Saturday, March 17, 2007


A couple of years ago, when Marina was helping out at Portadown Independent Christian School, she did a project with her class about Saint Patrick. On a school trip, Marina and her class (I drove the bus) visited a church graveyard, located on a hilltop in Downpatrick, County Down, Northern Ireland where Patrick is supposed to be buried.

I have no idea if he is buried there or not, but there is little dispute that he died on March 17. There is less agreement, however, on the year that he died, but evangelicals prefer the earlier date, 465 AD. Not matter when he died, his 60 years of ministry had a tremendous impact on the island.

So, who was Patrick, and what is his legacy?

It’s sometimes difficult to decipher fact from fiction when it comes to the origins of Christianity and the role of Patrick in Ireland. The Irish love their myths and fairy tales, and Patrick is surrounded by them.

But one thing is certain; Patrick was a Christian, in the biblical sense. His writings and a hymn attributed to him, but which was probably written by someone else at a later date, clearly show that the early Irish church reflected more the beliefs and practices of Christianity as found in the New Testament than that of the rest of Christendom on the island of Britain and the European continent, especially as it came more and more under the influence and control of the Bishop of Rome.

Much of Patrick’s message, and that of the early Celtic church in Ireland, was in fact at odds with the extravagances and extra-biblical teachings that were beginning to characterise the Christian religion elsewhere. His belief in the Atonement, sovereign grace and salvation by faith comes out clearly in the extant writings.

Patrick left behind two documents that are accepted by all as genuine: the ‘Confession of Patrick’; and his ‘Letter’.

In these documents he writes in plain language. He describes, among other things, his life in a Roman home in Britain, his capture by Irish raiders, his years of slavery in Ireland and his escape. He recounts that his eventual call to Ireland was from God, and he makes no mention of any human agency. His understanding of Christianity was a lot different from that which came to hold sway on the island in the 12th century when pope Adrian gave the Emerald Isle to the Catholic king of England.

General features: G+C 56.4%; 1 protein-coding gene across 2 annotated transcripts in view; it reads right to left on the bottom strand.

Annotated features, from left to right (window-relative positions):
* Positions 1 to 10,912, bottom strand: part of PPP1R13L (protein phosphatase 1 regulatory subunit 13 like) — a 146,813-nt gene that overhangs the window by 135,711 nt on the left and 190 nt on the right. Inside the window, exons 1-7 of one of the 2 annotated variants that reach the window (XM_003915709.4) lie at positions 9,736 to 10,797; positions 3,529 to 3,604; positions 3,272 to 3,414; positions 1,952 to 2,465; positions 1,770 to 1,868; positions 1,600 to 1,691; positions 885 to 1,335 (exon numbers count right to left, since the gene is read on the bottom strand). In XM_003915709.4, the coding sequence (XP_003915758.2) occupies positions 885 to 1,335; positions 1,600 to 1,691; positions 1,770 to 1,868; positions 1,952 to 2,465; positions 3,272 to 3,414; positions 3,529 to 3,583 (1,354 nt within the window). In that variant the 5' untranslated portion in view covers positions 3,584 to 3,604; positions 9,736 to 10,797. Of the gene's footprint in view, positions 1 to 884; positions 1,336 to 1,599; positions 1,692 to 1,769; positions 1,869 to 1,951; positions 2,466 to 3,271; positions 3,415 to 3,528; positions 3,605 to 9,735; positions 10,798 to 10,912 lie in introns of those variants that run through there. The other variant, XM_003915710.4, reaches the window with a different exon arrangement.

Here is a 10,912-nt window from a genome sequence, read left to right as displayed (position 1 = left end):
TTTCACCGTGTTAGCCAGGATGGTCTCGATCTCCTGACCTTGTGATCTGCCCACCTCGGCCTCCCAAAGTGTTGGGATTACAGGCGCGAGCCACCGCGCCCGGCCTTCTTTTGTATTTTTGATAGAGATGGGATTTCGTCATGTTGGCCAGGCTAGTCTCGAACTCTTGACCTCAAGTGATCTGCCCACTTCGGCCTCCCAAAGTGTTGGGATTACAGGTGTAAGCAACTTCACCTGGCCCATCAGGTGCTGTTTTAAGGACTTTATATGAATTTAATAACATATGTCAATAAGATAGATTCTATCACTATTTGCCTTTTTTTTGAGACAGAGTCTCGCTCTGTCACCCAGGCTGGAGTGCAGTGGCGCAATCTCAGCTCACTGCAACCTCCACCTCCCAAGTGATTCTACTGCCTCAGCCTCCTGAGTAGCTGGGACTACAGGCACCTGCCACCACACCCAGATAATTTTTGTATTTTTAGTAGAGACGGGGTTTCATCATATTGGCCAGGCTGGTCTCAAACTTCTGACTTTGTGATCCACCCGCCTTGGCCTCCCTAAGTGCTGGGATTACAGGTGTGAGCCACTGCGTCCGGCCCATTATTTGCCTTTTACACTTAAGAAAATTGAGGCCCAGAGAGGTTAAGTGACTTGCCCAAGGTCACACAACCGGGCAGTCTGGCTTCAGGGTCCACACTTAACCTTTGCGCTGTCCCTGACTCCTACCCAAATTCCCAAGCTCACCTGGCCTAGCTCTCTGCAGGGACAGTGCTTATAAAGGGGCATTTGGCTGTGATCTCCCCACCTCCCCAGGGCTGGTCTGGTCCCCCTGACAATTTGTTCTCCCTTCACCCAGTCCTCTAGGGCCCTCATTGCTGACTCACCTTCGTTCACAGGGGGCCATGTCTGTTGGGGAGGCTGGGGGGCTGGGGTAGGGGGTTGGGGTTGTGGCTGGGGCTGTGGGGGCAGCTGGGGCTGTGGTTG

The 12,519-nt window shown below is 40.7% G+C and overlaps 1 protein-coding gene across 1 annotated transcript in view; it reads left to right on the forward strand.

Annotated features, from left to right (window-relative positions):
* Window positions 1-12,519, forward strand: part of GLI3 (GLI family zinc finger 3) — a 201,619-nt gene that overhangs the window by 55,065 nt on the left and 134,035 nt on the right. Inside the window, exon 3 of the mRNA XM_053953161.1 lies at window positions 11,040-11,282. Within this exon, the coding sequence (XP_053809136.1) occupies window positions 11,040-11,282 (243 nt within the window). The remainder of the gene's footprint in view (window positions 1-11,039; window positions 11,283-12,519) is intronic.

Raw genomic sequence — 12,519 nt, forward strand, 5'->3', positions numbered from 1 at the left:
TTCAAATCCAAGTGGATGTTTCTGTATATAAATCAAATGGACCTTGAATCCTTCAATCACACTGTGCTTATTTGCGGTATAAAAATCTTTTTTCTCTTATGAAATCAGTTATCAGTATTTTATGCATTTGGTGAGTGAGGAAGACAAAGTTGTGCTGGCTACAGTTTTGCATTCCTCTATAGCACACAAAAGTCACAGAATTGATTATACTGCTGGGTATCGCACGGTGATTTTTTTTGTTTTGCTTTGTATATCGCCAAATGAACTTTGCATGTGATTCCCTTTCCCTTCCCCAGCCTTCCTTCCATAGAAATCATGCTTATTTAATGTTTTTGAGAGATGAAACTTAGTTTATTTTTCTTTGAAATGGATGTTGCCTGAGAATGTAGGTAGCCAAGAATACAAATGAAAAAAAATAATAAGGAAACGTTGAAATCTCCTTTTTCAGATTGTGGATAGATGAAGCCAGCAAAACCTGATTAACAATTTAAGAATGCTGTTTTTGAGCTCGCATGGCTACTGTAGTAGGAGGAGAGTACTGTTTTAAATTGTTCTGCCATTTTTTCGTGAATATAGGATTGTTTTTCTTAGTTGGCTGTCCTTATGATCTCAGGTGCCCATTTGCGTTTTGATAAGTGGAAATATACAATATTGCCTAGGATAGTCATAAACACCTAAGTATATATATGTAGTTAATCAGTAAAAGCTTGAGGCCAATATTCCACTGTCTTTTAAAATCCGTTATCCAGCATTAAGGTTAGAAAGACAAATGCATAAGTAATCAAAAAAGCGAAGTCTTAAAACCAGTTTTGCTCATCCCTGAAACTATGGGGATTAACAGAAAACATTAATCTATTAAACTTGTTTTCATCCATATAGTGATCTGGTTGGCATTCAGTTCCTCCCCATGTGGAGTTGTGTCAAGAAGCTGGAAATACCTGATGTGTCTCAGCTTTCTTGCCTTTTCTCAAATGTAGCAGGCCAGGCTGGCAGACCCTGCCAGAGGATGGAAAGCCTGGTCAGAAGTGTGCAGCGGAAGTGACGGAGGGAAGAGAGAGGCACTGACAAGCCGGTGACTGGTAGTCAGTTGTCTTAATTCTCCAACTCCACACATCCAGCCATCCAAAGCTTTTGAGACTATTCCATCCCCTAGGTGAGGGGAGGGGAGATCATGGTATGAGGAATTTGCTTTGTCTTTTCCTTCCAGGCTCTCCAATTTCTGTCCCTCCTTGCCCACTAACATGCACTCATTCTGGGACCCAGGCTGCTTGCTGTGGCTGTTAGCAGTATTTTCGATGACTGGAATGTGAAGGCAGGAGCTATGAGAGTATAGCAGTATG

One of the most common myths about Patrick is that he drove all the snakes from Ireland. Not true, although, he did do tremendous damage to the greatest snake of them all!

Another ‘myth’ may very well be true. They say he used a shamrock to explain the Trinity. His writings mention the Trinity a number of times, so there is every possibility that he used this common plant to illuminate the truth of the triune God.

There is little doubt that Christianity had reached Ireland before the appearance of Patrick, through traders and the like, but it is Patrick who is credited with the widespread dissemination of the message of Christ and His love. Praise the Lord for Patrick.

Happy Saint Patrick’s Day!

If you would be interested in hearing a nonconformist view on Patrick, and not just the one-sided official stuff that you find in most history books and encyclopaedias, drop me a line, and I’ll send you an informative article. (briggsntm at yahoo dot com)


Extract from Encyclopædia Britannica

…He was born in Britain of a Romanized family. At the age of 16 he was torn by Irish raiders from the villa of his father, Calpurnius, a deacon and minor local official, and carried into slavery in Ireland, where, during six bleak years spent as a herdsman, he turned with fervour to his faith. Hearing at last in a dream that the ship in which he was to escape was ready, he fled his master and found passage to Britain. There he came near to starvation and suffered a second brief captivity before he was reunited with his family. Thereafter, he may have paid a short visit to the Continent.
The best known passage in the Confessio, his spiritual autobiography, tells of a dream, after his return to Britain, in which one Victoricus delivered him a letter headed “The Voice of the Irish.” As he read it he seemed to hear a certain company of Irish beseeching him to walk once more among them. “Deeply moved,” he says, “I could read no more.” Nevertheless, because of the shortcomings of his education he was reluctant for a long time to respond to the call. Even on the eve of reembarkation for Ireland he was beset by doubts of his fitness for the task. Once in the field, however, his hesitations vanished. Utterly confident in the Lord, he journeyed far and wide, baptizing and confirming with untiring zeal. In diplomatic fashion he brought gifts to a kinglet here and a lawgiver there but accepted none from any. On at least one occasion he was cast into chains. On another, he addressed with lyrical pathos a last farewell to his converts who had been slain or kidnapped by the soldiers of Coroticus.
Careful to deal fairly with the heathen, he nevertheless lived in constant danger of martyrdom. The evocation of such incidents of what he called his “laborious episcopate” was his reply to a charge, to his great grief endorsed by his ecclesiastical superiors in Britain, that he had originally sought office for the sake of office. In point of fact, he was a most humble-minded man, pouring forth a continuous paean of thanks to his Maker for having chosen him as the instrument whereby multitudes who had worshipped “idols and unclean things” had become “the people of God.”
(Encyclopædia Britannica 2007 Ultimate Reference Suite.)